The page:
EA recently released the latest annual installment to its “FIFA” series, adding to the repertoire of the greatest soccer game franchise ever. How did they do it? They simply repackaged the previous best-ever soccer game, “FIFA 10,” upgraded the graphics (and according to EA, the AI), added some minor new features and slapped a $60 price tag on it. Many players will be tempted by the addition of new team information and some minor fixes, but such solutions are hardly worthy of a full-price release.
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The “FIFA” series has always been a notable and innovative member of the sports genre. Previous versions of the game already nailed Internet gaming with the online “Be a Pro” mode, and to this day it’s still the best feature “FIFA” has to offer. In this mode, the user creates a player and takes him into online matches with the realism and intensity that any soccer fan would recognize. Every action the player takes is extremely important; the gamer no longer haphazardly controls a team of 11, but instead a single man, and the gravity of each brief interaction with the ball never ebbs. The intensity is as high as if each avatar were a real player.
The online mode makes “FIFA 11,” but it’s not even a new feature. It originated in its 2009 predecessor, but it’s still on the coattails of features like this that “FIFA 11” tries to ride into gamers’ homes. There are simply no revolutionary additions to be found in this title. The most touted new feature, one that seems to be long overdue, is the option to be a goalkeeper. And while it seems like a no-brainer, the only time being a goalie is enjoyable is online, though it’s hard to enjoy even then. Sticking to one position has the opportunity to be immensely fun, but as the positions get more defense-oriented, the excitement and action start to disappear. Playing goalkeeper affords very little involvement in the actual game and the thrill of playing quickly diminishes into boredom.
The other new features are essentially throwaways. The AI has supposedly been improved, but computer-controlled characters still don’t seem to come close to the real thing. Passing players would often overshoot their receivers and defenders would continue to guard their zone rather than approaching the loose ball. “Personality+,” another new feature, allegedly gives each athlete a unique play style, but characteristics were indistinguishable from computer to computer.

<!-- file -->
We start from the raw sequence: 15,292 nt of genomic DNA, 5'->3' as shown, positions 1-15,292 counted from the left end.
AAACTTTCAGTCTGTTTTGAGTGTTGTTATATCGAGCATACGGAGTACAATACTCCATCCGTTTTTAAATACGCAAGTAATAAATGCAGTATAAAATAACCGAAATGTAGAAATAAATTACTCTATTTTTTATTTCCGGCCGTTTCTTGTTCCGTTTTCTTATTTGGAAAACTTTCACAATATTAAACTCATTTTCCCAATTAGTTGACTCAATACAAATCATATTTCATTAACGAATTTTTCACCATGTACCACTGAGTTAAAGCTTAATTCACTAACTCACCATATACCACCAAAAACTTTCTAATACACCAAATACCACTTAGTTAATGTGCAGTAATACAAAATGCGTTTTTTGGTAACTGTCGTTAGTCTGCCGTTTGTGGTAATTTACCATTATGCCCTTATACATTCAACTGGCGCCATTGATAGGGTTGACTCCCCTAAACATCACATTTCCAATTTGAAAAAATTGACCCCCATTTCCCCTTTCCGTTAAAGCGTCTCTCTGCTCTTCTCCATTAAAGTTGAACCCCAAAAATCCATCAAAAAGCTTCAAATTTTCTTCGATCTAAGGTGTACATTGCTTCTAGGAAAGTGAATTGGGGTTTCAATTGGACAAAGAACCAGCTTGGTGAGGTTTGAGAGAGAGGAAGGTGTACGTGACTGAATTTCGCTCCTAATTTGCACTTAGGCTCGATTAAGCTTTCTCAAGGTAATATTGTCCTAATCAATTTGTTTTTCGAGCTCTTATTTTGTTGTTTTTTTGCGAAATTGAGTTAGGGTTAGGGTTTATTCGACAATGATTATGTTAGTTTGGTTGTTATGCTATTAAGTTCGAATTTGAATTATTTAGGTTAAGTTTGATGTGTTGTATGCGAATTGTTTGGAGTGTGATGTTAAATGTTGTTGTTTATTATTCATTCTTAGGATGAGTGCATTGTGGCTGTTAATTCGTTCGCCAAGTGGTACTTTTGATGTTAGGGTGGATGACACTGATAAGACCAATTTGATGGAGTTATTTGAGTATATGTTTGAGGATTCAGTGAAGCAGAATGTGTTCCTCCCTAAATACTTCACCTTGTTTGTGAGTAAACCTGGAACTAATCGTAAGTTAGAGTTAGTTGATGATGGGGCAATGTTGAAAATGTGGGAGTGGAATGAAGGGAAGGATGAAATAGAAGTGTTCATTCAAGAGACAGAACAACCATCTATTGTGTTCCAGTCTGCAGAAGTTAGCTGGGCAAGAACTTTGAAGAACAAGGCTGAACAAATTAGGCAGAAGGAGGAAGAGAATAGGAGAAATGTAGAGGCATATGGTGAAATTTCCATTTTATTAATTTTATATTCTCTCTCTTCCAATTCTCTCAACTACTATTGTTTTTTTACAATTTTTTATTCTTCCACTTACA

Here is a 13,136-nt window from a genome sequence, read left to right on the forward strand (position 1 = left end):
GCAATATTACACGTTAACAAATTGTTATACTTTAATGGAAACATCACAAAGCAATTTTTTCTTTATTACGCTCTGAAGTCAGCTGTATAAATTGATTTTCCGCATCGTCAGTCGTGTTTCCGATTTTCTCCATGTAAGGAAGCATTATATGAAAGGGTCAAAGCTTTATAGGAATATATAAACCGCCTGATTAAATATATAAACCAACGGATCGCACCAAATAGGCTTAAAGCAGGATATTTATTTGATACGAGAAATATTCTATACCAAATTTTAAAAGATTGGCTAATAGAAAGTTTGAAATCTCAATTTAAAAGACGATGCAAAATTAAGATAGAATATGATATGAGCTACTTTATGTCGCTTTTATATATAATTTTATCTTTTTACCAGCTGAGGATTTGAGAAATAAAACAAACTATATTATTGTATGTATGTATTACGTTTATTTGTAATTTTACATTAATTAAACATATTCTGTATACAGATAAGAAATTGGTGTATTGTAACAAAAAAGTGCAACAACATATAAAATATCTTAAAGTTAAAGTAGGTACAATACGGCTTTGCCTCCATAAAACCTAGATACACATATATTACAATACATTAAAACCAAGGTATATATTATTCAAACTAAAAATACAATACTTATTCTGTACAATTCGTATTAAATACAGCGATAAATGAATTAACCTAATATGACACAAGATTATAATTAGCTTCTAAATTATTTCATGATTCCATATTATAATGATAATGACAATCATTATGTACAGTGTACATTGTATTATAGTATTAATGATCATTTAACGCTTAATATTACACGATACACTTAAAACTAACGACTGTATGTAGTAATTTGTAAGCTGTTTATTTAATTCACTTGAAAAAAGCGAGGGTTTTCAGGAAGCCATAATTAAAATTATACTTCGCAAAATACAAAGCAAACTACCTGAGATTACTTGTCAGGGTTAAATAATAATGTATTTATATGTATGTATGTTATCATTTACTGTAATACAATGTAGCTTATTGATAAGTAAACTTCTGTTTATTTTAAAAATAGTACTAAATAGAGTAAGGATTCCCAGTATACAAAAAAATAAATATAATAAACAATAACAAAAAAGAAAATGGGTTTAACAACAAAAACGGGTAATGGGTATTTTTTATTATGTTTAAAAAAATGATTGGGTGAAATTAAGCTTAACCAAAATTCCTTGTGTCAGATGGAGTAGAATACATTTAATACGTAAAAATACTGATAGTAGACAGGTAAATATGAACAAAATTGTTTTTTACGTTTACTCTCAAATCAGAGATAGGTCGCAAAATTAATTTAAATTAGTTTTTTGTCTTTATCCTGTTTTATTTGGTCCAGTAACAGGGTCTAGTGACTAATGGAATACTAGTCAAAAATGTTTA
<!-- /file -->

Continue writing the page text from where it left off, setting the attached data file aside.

The AI and Personality+ need some improvement, but at least they take nothing away from the gameplay. The graphics are still top notch, human-controlled player responsiveness is extremely satisfactory and the physics seem real. Players push each other for possession of the ball and the 360-degree dribbling adds a lot of strategic variability. These changes make dodging players and sliding between defenders full of nuance. All this makes it a great stand-alone game, but its presence as the latest game in the “FIFA” genealogy demands much more.
The problem with “FIFA 11” is EA attempting to justify a $60 title with upgrades totally unworthy of an additional release. If you enjoy soccer games and don’t own “FIFA 09” or “10,” this game wouldn’t be a horrible purchase, but older versions are half the price. Hopefully one day someone will inform EA (and all sports-game makers, for that matter) about the existence of patches so they can reward their fan base with bug removal and updated roster information without charging them the price of an original game.